October 30, 2010

6 Tricks to Making Halloween a Healthy Treat

Posted in Diet, Health, Healthy Eating, Nutrition at 11:42 PM by lanaholt

By Omar Shamout (Team Beachbody)

Ghouls and goblins and ghosts, oh my! That’s right, folks—Halloween is just around the corner, and if you’re not careful, you might have to add another “G” to that list: gastric bypass. Okay, maybe that’s a little extreme, but we all know how tempting it is for you adults to gobble down those sweets before, during, and after All Hallows’ Eve—and that’s nothing compared to the blitzkrieg of sugar your kids have in store for them. So take a minute to rethink some of your holiday traditions, learn some interesting ways to avoid the “scary” dietary pitfalls October brings, and rediscover what the spirit of Halloween is really all about! Trust me, the parents of the trick-or-treaters in your neighborhood will thank you too! (Sugar tantrums are terrifying.)

1. Candy is candy, no matter how you sweeten it. Whether it’s dolled up with HFCS or agave syrup, candy will still rot your children’s teeth, mess with their blood sugar, and add to their waistlines. “Sweet” doesn’t have to come from a factory, though. There are many tasty, less processed, more wholesome foods that will satisfy that sweet tooth just fine. Fruit can be made into a variety of delicious treats, and is loaded with vitamin C to help your immune system and fiber to aid your digestion, as well as a host of other nutritious vitamins and minerals. Many dried fruits, like raisins, come in small packets ideal for tossing into trick-or-treaters’ bags. If you’re willing to put in the effort, fresh fruit can be carved into many fun, devilish designs that will add more to the Halloween mood than the calorie count. Although safety dictates that not many trick-or-treaters accept fruit, particularly cut-up fruit, your ghoulish creations should be a hit at any Halloween party—even the grown-up ones. Think of all the possibilities with just these simple ideas: an orange as a mini-pumpkin, grapes as eyeballs, a melon as a brain, and either carrot sticks or string cheese as fingers. Okay, so string cheese isn’t exactly a fruit, but you get the idea. Be creative!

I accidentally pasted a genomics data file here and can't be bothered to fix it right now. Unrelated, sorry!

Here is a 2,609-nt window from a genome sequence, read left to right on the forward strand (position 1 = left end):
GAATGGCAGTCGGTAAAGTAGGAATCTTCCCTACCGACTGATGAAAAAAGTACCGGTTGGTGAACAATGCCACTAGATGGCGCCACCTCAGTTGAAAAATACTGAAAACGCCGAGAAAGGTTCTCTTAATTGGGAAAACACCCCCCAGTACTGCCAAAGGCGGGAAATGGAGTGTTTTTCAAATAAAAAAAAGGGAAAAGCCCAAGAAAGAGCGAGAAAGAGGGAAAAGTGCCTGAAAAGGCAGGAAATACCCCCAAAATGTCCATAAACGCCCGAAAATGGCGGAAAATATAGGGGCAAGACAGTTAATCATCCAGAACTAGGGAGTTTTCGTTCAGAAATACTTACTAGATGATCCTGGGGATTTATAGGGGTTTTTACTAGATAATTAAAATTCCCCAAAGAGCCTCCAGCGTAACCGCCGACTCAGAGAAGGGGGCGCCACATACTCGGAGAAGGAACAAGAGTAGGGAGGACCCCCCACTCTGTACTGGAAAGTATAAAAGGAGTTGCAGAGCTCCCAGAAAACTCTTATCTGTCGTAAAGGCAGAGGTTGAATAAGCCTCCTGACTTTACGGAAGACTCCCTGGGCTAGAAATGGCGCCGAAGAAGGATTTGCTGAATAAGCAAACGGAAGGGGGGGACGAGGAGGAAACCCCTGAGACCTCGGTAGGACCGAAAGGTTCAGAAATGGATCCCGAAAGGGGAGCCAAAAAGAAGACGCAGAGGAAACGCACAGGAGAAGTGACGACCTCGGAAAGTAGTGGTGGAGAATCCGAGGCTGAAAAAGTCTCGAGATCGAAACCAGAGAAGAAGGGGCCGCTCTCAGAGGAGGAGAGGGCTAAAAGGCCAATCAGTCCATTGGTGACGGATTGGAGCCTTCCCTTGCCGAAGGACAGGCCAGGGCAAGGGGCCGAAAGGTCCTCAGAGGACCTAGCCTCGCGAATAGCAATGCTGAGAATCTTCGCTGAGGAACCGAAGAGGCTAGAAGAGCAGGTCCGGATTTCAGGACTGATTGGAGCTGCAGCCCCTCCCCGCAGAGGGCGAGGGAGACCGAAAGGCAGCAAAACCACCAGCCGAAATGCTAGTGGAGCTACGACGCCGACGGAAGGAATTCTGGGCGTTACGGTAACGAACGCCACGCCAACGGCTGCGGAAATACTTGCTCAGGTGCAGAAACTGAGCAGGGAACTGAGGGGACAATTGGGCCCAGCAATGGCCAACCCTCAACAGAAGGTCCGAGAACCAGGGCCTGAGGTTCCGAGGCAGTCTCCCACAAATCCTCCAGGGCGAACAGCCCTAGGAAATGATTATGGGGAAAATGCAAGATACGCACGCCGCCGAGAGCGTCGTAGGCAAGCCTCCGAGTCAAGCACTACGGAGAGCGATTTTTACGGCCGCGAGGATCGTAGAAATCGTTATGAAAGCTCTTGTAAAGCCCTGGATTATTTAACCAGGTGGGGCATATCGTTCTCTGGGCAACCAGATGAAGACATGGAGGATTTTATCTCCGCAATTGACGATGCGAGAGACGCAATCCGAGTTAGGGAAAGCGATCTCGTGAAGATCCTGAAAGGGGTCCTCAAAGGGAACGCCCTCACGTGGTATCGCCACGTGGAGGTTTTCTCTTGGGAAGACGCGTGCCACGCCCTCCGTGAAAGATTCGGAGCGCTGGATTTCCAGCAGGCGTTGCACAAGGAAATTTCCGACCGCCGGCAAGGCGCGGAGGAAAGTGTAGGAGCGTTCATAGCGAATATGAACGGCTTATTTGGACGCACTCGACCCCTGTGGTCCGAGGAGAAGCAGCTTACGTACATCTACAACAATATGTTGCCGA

2. Go nuts! If you don’t have the time to indulge your inner artiste in the kitchen and create some spooky snacks, then consider handing out individually wrapped packs of almonds, pretzels, or trail mix to the kiddies. Pretzels are pretty low in calories, and almonds are chock-full of healthy fats and protein. Trail mix can be high in sodium, so keep an eye on the nutrition label, but all of these options are much healthier than candy.

3. Don’t be scared of the dark. If you or your kids just can’t live without a chocolate fix, opt for dark chocolate over milk chocolate, because it’s far less sweet, has fewer calories, and contains more iron and antioxidants. And without milk as an ingredient, you’ll be consuming less saturated fat. Dark-chocolate-covered almonds are a personal fave!